Choices, choices, choices… having too many of these is what daunts many homeowners when they are considering a home remodel. While our designers are always here to help, this week we begin a series of articles focused on helping homeowners wade through some common remodeling options. Interior countertop material is our topic for today, whether for kitchens, baths or lower level areas.
Natural Stone – Granite, marble, onyx, and soapstone are some examples of natural stones used for countertops. Each has its own set of pros and cons, so understanding how the stone will function in the space is very important. Granite, once it is sealed, is quite hearty. Some homeowners shy away from granite due to the need to reseal it every so often. However, most quality installers use long-lasting sealants, so that characteristic should not really be of concern. Wiping up spills quickly and using specially formulated cleaners is the extent of daily maintenance. Marble is a favorite with bakers, though we suggest it be used sparingly as a countertop as it is porous and can stain or chip easily. Soapstone is a beautiful option, though it can dent and scratch, and requires regular oiling with mineral oil. Onyx is a striking, rare stone. It is very soft and prone to etching from acidic substances, so it requires special care in countertop settings. It is also quite fragile, so its use as a countertop requires careful inspection of the slab.
Quartz – Brands such a Cambria, Silestone and Zodiac offer this material with over 90% quartz. The rest is resins and pigments. Often more expensive than granite countertops, many homeowners choose to install quartz due to its durability, and consistent colorings and patterns. Although heat-resistance, the manufacturers still suggest using trivets for hot pans. Manufacturers are now offering colorings and patterns that mimic the look of natural stone.
Solid Surface – Around since 1960s and still popular today, solid surface countertops are made of durable, man-made acrylic. Benefits of using this material are that the installed slabs seem almost seamless and they are non-porous. Particularly attractive to many homeowners is the option of a fully integrated sink, eliminating gaps that can collect bacteria. Common brands include Corian and Staron, and each offers a large assortment of colors and styles. Solid surface countertops are heat resistant, but refrain from placing hot pans directly on the material.
Laminate – Made by brands such as Wilsonart and Formica, laminate is making a comeback as manufacturers are getting better at creating colors and patterns that look like natural stone. Affordable and easy to maintain, homeowners can now choose from many edge designs normally seen on natural stone and quartz. Manufacturers are also offering integrated sinks, so no there are no gaps to trap bacteria. Locally, we see laminate being used mostly in lower level wet bars/kitchens and bathrooms, as well as laundry rooms.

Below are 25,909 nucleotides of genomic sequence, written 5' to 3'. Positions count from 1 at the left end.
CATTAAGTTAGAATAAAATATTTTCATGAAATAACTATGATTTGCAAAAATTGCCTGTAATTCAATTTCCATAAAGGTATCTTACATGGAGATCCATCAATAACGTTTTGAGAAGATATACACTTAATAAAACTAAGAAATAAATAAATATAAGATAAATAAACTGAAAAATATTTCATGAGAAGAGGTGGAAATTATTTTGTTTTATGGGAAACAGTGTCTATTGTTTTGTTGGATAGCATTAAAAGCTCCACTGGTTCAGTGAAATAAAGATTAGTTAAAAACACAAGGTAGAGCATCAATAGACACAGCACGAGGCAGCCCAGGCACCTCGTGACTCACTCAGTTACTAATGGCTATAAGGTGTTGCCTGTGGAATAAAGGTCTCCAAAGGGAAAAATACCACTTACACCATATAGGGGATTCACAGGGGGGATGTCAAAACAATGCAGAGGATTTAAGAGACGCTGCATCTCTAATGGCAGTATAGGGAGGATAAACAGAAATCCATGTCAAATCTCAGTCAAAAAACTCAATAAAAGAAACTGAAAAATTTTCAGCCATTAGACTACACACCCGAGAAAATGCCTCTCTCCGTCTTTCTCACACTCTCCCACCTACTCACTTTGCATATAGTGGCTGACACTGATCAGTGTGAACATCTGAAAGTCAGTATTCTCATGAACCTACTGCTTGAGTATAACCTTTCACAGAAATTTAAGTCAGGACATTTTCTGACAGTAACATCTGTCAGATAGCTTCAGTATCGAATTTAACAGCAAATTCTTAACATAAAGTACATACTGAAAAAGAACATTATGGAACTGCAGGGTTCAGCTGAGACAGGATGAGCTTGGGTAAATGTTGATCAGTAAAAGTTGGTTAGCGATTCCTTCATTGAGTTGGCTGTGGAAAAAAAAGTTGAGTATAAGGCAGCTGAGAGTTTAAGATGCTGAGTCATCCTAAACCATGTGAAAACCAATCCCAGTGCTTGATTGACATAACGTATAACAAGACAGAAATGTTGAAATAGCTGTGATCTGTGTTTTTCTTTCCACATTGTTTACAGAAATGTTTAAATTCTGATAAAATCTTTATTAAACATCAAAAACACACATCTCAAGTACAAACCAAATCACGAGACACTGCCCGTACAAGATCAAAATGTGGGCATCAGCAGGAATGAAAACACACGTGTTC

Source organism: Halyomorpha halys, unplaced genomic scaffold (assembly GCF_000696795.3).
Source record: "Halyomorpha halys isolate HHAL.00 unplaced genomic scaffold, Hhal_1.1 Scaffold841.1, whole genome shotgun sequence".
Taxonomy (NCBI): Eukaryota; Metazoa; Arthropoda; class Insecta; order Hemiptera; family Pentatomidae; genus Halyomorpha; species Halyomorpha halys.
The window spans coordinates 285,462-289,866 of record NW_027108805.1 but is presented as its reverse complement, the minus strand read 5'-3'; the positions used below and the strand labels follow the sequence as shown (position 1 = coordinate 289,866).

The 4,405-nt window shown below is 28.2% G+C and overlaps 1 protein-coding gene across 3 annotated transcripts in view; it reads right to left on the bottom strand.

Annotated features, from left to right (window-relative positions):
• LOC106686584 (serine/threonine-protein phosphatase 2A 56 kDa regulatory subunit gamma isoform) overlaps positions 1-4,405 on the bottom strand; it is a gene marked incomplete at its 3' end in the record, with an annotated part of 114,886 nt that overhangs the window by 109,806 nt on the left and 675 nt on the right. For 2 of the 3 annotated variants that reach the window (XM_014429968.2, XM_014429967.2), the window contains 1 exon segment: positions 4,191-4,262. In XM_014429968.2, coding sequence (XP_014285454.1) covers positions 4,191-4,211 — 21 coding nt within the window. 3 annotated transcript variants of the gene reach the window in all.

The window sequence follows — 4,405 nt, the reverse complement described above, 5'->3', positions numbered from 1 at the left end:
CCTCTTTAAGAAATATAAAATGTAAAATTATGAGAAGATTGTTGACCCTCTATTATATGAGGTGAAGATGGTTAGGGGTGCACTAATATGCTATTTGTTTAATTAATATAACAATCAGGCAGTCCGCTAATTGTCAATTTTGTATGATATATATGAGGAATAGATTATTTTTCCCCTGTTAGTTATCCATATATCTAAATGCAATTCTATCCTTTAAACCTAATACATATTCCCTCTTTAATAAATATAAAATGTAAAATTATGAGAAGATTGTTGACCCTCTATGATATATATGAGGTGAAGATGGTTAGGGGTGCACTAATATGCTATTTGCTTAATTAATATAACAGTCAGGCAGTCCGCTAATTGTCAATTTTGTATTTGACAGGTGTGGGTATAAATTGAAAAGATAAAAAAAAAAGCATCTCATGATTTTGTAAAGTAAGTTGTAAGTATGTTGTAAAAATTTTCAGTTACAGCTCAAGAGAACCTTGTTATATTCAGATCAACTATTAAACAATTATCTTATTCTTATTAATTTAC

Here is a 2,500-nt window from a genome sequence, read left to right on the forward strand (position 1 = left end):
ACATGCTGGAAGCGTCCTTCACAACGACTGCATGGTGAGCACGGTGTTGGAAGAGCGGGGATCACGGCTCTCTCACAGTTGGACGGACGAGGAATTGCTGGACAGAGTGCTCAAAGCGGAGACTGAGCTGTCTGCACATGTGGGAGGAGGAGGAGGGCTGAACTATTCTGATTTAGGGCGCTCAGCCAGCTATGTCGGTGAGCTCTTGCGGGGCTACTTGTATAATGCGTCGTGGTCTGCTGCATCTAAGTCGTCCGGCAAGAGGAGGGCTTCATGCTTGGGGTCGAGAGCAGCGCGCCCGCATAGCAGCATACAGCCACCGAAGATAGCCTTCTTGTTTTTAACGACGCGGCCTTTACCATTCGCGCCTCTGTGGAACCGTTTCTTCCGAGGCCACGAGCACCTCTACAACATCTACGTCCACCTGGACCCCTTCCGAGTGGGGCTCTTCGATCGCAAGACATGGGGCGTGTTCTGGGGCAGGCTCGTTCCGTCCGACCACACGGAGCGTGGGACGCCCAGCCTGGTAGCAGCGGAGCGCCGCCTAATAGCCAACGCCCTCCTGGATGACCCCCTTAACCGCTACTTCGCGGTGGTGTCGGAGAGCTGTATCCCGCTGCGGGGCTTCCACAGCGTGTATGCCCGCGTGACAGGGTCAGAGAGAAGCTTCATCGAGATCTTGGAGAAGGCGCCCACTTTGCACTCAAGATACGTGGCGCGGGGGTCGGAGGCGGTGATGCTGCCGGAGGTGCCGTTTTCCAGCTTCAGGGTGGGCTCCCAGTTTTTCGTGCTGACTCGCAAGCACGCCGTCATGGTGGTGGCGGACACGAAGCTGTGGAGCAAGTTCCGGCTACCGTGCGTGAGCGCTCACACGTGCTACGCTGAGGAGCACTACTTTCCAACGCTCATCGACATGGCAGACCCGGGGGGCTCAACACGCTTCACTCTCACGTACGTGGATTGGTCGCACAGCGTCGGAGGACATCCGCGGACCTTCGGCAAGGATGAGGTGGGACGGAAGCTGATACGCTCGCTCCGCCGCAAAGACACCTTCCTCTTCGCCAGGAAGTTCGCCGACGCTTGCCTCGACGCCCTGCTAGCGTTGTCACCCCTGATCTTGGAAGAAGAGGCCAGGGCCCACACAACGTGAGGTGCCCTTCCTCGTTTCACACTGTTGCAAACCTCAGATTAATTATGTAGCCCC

Ceramic Tile – Not as prevalent these days, ceramic tile is still an option for those going a different style. Tile options seem to be limited only by the creativity of the tile makers. Benefits of tile countertops include its affordability, its availability in a range of sizes, patterns and colors, and its resistance to heat and scratching. The largest downside is the need to maintain a good seal on the grout to keep it from staining.
Wood – Many homeowners love the warm look and natural feel of wood countertops. This material does have maintenance considerations, particularly for those people who dislike a worn look. As wood is susceptible to burns, water rings and scratches, we suggest always using cutting boards and trivets, and wiping up spills immediately. Vinegar is particularly hard on wood countertops. Treating your wood countertop with mineral oil on a regular basis will help keep it looking rich and beautiful, as well as create a lovely patina over time. There are also waterproof sealants available. As wood expands and contracts with heat and moisture, it is best to keep your wood countertops away from direct heat and to wipe up standing liquids quickly.
Concrete – The versatility and uniqueness of concrete is attracting homeowners who are looking to put a personal stamp on their countertops. Concrete can be molded to any shape. Many designers will add other materials to concrete, such as metals, aggregates, and pigments, to add texture and interest. Concrete countertops are always sealed, but the sheen can be manipulated. Untreated, concrete is highly porous and will stain. One downside is the possibility of hairline cracks in these types of countertops. Though not usually a problem structurally, homeowners not desiring a distressed look may not appreciate the flaws. Care and maintenance for concrete is similar to granite, in that it is based more around protecting the sealant over the material. Manufacturers suggest using cutting boards and trivets, and wiping up spills immediately.
Terrazzo – Made from a mixture of aggregates and epoxy, terrazzo makes for a very unique countertop. Typically, bits of marble or glass are combined with the epoxy, left to harden, and then sanded to bring out the color and texture of the aggregates. Like granite and marble, terrazzo requires a sealant. Though quite durable, care and maintenance should follow that of granite and marble countertops.
Although the plethora of options may be daunting, the design opportunities offered by the many kinds of countertop materials are exciting! Our interior designers would be happy to help you make the best choice for your home. Click here to schedule a free, in-home consultation, or give us a call at 317-846-2600.